5

To elaborate on what has been said in the comments already, using GMM based on Euler Equations generally involves uncertainty that motivates some sort of expected orthogonality between a moment equation and some instruments. Here is a common example of a "Consumption-Based Asset-Pricing Model" (see, for example, Campbell, 1993, 1996) posted by Dave Giles: A ...


3

The Flow of Funds (Financial Accounts of the United States) should have what you need. For example, table B.1 Net National Wealth Table Description Table (Billions of dollars; amounts outstanding end of period, not seasonally adjusted) might be very close to what you want.


3

In Economics "Land" as a form of capital is those parts of the natural environment that had become a subject of economic transactions (market or otherwise). Consider a piece of land that is public property, say, a mountain. No economic activity is taking place related to that mountain. Then, it is not consider part of the Fixed Capital base of the national ...


2

A firm's Output $Y$ (in value-added terms, i.e. over and above the value of purchases of third-party services and materials) is distributed as reward to the factors of production. Denote $K$ the book value of the company's assets. Use the standard notation $L$ for payments to the labor/human capital input to production. Denote $r$ the capital rate of ...


2

The point @EnergyNumbers raises is correct, and it's easy to understand from an intuitive standpoint: One of the key roles of financial intermediaries is to match the demand for liabilities of a given tenor to the demand for assets of a given tenor. Financial intermediation allows maturity mismatches to exist in non-finance sectors of the economy by taking ...


2

Leveraging is done with debt. Most high net worth individuals are debt free and even if they take out loans, it is to reduce taxes. However, high net worth individuals normally have their wealth in a form of equities or stocks. For example Bill Gates' wealth is mostly in Microsoft stock, Warren Buffet's is in Berkshire Hathaway's, etc. The corporations that ...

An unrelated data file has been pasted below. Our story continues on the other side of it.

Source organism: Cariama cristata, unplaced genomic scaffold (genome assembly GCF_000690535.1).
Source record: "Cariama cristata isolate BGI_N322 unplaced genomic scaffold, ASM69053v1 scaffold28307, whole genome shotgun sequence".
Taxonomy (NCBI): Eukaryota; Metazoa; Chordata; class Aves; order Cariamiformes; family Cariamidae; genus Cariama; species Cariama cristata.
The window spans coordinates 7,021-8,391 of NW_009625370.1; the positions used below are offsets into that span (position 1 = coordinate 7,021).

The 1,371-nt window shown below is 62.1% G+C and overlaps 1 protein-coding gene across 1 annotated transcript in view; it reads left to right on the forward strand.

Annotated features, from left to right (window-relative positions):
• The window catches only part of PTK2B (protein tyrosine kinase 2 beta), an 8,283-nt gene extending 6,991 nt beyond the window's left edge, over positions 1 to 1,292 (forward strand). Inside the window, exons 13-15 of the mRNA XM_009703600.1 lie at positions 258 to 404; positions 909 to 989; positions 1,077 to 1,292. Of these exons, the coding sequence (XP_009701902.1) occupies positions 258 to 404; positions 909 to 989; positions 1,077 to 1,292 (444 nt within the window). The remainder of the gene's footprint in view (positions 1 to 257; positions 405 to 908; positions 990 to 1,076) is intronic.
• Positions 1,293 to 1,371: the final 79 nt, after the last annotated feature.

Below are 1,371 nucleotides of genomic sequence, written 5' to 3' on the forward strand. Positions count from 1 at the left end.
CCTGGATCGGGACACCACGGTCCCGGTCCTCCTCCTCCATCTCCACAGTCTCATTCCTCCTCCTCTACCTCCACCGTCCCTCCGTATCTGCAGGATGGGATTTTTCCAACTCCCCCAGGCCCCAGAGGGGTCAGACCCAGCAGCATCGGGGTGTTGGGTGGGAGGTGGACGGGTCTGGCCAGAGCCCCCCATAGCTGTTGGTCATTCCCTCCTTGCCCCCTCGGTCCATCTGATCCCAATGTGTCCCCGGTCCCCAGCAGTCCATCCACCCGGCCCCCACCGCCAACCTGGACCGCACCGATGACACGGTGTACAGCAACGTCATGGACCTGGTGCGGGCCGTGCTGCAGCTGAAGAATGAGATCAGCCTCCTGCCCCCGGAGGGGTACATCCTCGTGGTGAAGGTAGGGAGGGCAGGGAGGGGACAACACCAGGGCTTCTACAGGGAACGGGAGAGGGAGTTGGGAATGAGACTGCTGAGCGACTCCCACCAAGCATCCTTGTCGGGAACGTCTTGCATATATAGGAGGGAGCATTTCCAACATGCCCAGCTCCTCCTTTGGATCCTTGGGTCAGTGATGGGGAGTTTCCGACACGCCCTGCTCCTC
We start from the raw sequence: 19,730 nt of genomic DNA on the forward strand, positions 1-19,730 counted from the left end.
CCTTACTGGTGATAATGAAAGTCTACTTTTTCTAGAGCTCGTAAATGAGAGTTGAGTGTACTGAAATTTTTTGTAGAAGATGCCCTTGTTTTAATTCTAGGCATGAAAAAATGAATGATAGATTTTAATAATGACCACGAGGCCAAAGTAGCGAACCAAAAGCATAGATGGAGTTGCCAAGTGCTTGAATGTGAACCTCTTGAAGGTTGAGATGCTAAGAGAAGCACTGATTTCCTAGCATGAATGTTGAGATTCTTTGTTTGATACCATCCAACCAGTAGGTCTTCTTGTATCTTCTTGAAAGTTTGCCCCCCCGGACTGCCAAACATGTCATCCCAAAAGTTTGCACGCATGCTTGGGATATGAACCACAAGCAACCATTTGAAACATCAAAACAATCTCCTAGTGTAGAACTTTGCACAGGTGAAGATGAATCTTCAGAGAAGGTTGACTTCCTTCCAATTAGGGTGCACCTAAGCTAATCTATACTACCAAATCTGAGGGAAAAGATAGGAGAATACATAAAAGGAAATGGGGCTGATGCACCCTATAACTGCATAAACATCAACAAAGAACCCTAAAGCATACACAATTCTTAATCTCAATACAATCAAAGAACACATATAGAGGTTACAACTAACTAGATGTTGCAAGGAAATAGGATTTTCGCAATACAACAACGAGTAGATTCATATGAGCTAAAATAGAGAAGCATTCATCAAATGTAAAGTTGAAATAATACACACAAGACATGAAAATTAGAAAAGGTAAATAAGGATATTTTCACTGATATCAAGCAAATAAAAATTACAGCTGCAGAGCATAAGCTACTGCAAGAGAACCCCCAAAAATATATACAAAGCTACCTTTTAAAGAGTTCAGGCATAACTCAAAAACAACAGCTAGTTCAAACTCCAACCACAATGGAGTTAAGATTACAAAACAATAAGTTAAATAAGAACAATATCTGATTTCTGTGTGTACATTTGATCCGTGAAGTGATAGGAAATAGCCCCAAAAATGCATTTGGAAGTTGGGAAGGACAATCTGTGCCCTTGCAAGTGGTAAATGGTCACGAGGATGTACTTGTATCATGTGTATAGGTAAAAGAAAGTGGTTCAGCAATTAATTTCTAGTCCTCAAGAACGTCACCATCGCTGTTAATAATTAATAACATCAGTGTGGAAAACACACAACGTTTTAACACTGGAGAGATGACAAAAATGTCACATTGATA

2

@chsk gives the correct answer if the firm has to raise funds using the equity market and the cost of those funds is the same as that for the firm. However, I would recommend that this firm do the project. As indicated in the project, the risk free rate of return is 10%, and this project "...will earn a 13% rate of return for certain into the indefinite ...


1

Assuming that the project has the same beta as the firm's existing assets -- and assuming I'm remembering what I learned in my introductory CorpFin class correctly --, you are indeed right. The present value of future cash flows is, in general, $$\mathrm{PV} = \sum_{t=1}^T \frac{ \mathbb{E}[ \tilde{c}_t ] }{ (1 + \mu_t)^t }$$ where $$\mu_t = r_f + (\mu_M -...


1

Basel II opened the possibility towards "your individual interest rate" by allowing (and encouraging) banks to use more advanced methods of estimating Credit Risk, individualizing even, customer-per-customer, for example using Advanced-Internal ratings-based approach. This means that the banks can lower interest rates towards clients that score better ...


1

Nothing about marginal productivity theory depends on the exact truth of a simple aggregate production function with capital defined by a single number Different sorts of capital used as separate production technologies prevent clean aggregation to a representative form of capital but does not prevent capital from being paid its marginal product. To make ...


1

I don't think the term is very well defined. I think it depends on the context. I have maybe two possibilities. I'll try to provide references with each. Possible Definition 1 The first coincides with @Alecos' answer. The following is taken from the beginning of "The Over-Capitalization Effect with Diversification and Cross Subsidization," by Rozek,...


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